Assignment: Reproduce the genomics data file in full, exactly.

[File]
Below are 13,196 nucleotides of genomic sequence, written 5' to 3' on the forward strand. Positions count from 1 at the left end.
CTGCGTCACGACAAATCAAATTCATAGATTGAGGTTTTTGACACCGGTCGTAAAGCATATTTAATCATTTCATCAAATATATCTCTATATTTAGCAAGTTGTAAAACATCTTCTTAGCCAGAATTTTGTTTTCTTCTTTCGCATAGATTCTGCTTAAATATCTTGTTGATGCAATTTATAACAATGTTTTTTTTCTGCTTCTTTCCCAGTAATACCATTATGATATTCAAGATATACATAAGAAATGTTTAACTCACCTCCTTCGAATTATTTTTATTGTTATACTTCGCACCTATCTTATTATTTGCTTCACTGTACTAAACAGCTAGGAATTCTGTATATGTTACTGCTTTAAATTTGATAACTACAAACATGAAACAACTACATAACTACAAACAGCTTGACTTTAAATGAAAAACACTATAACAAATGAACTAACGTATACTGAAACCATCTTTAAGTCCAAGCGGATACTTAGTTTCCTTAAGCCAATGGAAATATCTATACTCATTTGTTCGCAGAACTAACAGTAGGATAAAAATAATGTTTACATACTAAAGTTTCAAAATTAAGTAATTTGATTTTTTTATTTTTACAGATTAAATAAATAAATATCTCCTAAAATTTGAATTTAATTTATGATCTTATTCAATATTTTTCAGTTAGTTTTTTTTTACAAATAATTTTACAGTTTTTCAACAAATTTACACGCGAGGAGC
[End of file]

Below are 13,196 nucleotides of genomic sequence, written 5' to 3' on the forward strand. Positions count from 1 at the left end.
CTGCGTCACGACAAATCAAATTCATAGATTGAGGTTTTTGACACCGGTCGTAAAGCATATTTAATCATTTCATCAAATATATCTCTATATTTAGCAAGTTGTAAAACATCTTCTTAGCCAGAATTTTGTTTTCTTCTTTCGCATAGATTCTGCTTAAATATCTTGTTGATGCAATTTATAACAATGTTTTTTTTCTGCTTCTTTCCCAGTAATACCATTATGATATTCAAGATATACATAAGAAATGTTTAACTCACCTCCTTCGAATTATTTTTATTGTTATACTTCGCACCTATCTTATTATTTGCTTCACTGTACTAAACAGCTAGGAATTCTGTATATGTTACTGCTTTAAATTTGATAACTACAAACATGAAACAACTACATAACTACAAACAGCTTGACTTTAAATGAAAAACACTATAACAAATGAACTAACGTATACTGAAACCATCTTTAAGTCCAAGCGGATACTTAGTTTCCTTAAGCCAATGGAAATATCTATACTCATTTGTTCGCAGAACTAACAGTAGGATAAAAATAATGTTTACATACTAAAGTTTCAAAATTAAGTAATTTGATTTTTTTATTTTTACAGATTAAATAAATAAATATCTCCTAAAATTTGAATTTAATTTATGATCTTATTCAATATTTTTCAGTTAGTTTTTTTTTACAAATAATTTTACAGTTTTTCAACAAATTTACACGCGAGGAGC